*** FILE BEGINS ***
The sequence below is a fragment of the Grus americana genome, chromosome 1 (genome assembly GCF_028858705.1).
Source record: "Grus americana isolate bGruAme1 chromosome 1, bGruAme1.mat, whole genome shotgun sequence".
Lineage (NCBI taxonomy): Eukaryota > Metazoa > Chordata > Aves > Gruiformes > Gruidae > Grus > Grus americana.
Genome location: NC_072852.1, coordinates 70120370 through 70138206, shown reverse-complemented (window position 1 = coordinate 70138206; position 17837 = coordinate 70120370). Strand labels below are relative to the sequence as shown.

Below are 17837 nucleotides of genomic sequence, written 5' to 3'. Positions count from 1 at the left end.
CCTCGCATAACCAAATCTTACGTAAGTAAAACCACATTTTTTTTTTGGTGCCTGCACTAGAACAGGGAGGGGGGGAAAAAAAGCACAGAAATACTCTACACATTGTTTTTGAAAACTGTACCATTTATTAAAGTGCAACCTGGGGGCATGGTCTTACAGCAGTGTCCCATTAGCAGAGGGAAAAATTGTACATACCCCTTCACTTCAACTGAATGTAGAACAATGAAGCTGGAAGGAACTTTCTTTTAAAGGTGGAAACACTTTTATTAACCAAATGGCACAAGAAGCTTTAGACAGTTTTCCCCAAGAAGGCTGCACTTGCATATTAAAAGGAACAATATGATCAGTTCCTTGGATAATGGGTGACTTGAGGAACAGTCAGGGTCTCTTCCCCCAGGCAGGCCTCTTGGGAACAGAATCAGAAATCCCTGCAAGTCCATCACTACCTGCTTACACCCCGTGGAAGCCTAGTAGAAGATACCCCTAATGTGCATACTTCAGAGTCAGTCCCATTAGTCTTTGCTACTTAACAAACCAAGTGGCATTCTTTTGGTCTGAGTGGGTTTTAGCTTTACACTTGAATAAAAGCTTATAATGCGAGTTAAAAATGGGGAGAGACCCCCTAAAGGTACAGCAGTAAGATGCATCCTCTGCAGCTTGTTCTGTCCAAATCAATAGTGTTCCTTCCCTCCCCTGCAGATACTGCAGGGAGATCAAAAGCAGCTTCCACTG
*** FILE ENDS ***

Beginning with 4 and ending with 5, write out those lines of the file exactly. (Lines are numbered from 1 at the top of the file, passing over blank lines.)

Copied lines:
Genome location: NC_072852.1, coordinates 70120370 through 70138206, shown reverse-complemented (window position 1 = coordinate 70138206; position 17837 = coordinate 70120370). Strand labels below are relative to the sequence as shown.

Below are 17837 nucleotides of genomic sequence, written 5' to 3'. Positions count from 1 at the left end.